The rosy picture of government finances as highlighted in the Interim Budget 2014-15 has posed an uphill challenge for the new government in FY15.
As the finance minister put it, the good news first: the fiscal deficit has been contained at 4.6 per cent of GDP for FY14, as against the Budget Estimate (BE) of 4.8 per cent. For FY15, that number is further down to 4.1 per cent. The government expects to control the current account deficit to $45 billion, along with an addition of $15 billion foreign exchange to the reserves.
Analysts say that the targeted fiscal consolidation would be difficult to come by in FY15. “It is hardly a secret that the fiscal deficit has largely been achieved by pushing back expenditures and moving forward tax and dividend collections. It, therefore, implies that the targeted fiscal consolidation will be more difficult to come by next fiscal year,” said HSBC in a research report.
The deficit has been contained below the “red line” through cuts in plan expenditure that could impact growth but real progress on spending reforms seems to be missing. “This trend of containing the fiscal deficit by cutting plan expenditure and not subsidies must be reversed as it has an impact on growth,” said DK Joshi, chief economist, CRISIL.
But Chidambaram said the cuts were not significant to impact growth. “Of the total spending of Rs 15.9 lakh crore, only 5 per cent or Rs 75,000 crore has been cut due to internal savings or slow growth,” he told reporters after tabling the Interim Budget in Parliament on Monday.
Refuting claims of an over-ambitious Budget, he further said, “Every finance minister must be ambitious. If you set the target too low, results will be lower. So your reach must be beyond your grasp.”
The revenue deficit, which is pegged at 3.3 per cent of the GDP in FY14 has been kept at 3 per cent in the BE for 2014-15. Further, the effective revenue deficit, which does not include grants for capital expenditure, is set to slip from 2.2 per cent of the GDP in Revised Estimate 2013-14 from the BE of 1.8 per cent.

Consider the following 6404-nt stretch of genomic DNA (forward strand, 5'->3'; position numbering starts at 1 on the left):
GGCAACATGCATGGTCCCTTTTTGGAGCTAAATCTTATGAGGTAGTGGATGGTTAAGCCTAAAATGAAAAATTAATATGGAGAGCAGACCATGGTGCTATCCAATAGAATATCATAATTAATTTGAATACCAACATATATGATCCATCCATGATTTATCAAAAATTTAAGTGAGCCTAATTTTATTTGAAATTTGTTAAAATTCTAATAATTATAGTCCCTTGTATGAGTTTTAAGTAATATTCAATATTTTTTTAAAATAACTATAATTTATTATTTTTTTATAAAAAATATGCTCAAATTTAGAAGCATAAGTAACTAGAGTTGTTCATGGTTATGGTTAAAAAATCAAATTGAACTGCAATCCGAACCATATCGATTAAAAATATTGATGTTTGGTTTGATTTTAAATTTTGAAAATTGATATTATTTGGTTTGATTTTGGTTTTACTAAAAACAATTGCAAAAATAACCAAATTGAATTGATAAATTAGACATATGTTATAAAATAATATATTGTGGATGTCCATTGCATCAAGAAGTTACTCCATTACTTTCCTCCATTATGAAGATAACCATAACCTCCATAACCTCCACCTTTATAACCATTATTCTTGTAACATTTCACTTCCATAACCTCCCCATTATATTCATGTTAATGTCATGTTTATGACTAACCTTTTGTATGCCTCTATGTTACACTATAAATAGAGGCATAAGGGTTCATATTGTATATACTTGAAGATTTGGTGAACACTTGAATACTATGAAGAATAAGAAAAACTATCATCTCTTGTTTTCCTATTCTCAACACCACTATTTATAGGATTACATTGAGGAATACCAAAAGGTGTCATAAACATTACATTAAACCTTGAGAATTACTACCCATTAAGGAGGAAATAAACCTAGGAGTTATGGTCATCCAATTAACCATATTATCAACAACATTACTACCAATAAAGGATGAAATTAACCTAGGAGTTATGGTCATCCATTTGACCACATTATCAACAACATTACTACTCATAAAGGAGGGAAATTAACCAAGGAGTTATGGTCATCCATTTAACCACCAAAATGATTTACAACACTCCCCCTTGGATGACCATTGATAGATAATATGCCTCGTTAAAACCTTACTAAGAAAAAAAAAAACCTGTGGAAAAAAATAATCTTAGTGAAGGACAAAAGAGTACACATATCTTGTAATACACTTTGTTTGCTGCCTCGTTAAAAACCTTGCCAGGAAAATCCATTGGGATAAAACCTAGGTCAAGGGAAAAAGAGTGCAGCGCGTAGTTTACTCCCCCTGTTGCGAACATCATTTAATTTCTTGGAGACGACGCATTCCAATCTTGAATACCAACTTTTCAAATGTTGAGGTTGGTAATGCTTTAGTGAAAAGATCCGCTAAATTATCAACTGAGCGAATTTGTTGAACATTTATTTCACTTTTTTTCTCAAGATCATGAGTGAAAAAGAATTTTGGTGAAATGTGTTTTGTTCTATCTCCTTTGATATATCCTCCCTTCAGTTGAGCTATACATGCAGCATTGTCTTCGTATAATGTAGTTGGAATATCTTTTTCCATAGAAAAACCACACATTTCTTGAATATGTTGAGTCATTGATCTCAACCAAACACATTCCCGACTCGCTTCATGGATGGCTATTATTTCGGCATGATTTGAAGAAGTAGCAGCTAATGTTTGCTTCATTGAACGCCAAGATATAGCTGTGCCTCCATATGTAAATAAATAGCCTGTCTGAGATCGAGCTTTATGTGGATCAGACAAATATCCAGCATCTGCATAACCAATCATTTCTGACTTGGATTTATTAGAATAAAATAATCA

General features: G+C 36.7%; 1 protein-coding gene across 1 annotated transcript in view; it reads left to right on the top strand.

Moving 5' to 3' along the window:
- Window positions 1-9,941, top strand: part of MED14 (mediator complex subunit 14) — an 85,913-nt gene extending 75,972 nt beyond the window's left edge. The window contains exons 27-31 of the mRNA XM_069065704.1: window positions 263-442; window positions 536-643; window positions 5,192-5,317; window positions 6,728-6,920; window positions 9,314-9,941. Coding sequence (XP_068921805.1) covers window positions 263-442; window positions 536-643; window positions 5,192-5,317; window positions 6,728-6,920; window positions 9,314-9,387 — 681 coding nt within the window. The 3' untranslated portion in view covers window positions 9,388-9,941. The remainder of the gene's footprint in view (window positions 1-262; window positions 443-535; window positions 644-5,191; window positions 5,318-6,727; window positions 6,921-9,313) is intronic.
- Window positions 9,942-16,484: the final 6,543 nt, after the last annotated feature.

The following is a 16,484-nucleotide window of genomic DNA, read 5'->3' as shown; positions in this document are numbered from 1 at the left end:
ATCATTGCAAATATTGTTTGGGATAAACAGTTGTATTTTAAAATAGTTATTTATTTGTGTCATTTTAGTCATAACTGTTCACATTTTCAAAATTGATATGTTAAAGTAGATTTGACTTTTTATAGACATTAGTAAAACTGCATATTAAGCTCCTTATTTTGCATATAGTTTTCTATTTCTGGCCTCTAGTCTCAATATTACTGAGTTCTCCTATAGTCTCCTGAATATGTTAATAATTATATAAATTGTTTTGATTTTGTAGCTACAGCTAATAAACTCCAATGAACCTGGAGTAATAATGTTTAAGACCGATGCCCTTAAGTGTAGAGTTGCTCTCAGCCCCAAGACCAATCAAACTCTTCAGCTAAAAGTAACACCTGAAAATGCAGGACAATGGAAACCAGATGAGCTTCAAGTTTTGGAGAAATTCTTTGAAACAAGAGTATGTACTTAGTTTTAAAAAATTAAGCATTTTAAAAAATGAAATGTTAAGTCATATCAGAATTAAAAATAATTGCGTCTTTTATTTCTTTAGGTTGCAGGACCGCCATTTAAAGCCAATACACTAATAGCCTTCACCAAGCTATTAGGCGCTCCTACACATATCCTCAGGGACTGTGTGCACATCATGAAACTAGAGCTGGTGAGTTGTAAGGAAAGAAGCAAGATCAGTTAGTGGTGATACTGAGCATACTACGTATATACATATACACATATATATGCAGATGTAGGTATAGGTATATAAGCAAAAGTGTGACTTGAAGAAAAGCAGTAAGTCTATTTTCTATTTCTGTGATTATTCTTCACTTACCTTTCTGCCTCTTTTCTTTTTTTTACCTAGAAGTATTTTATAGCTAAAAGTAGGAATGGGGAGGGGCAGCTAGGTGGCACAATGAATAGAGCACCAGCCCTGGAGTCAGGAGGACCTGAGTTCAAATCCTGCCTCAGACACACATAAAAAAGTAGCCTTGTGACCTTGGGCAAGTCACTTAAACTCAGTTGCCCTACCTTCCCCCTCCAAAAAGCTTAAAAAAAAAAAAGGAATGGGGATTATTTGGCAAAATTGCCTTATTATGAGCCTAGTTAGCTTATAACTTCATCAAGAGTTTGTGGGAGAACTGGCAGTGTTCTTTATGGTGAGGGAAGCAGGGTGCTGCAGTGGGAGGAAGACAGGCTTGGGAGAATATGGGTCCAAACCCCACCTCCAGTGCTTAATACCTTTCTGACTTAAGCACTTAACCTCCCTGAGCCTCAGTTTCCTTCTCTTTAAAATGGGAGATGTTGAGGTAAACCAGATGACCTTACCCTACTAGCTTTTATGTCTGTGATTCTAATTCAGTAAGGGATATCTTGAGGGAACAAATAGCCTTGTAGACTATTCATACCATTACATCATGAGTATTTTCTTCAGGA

This is evident in the 11.5 per cent rise in the subsidy bill of the government to Rs 2,46,397 crore in BE 2014-15 from the BE of Rs 2,20,972 crore this fiscal. Spending on major subsidies increased to Rs 2,45,452 crore in the RE of 2013-14.
A Rs 35,000 crore rollover in the fuel subsidy has also helped improve the government’s fiscal deficit in FY14, but could pose major challenges in FY15, where Chidambaram is betting on at least 6 per cent GDP growth to tax revenues. Though net tax revenues are expected to fall short by at least Rs 27,000 crore this fiscal, in FY15, the government is betting on a 19.5 per cent growth in tax collections to Rs 11,67,131 crore.
The plan expenditure in 2014-15 has been maintained at the same level as the Budgeted level of the current fiscal of Rs 5,55,322 crore. The Budget has also cut short the target for disinvestment proceeds in the current fiscal to Rs 19,027 crore while indicating that the improvement in the Centre’s fiscal health was on the back of higher dividend payouts.
While non-tax revenue exceeded the BE for FY14 by nearly Rs 21,00 crore to Rs1,93,226 crore on the back of good response to spectrum auctions and higher dividend, it is expected to see a marginal decline of 4.9 per cent in the BE 2014-15. The Budget document further said, “This has to be seen against the fact that RE 2013-14 included special dividends in certain cases and also higher dividend pay-outs by banks etc.”
For FY15, Chidambaram has kept up an ambitious target of Rs 36,925 crore from disinvestment receipts along with another Rs 15,000 crore from residual stake sales in Balco and Hindustan Zinc.
Meanwhile, net market borrowings are pegged at Rs 4.57 lakh crore in 2014-15, which is Rs 11,580 crore less than the revised estimates of the current fiscal.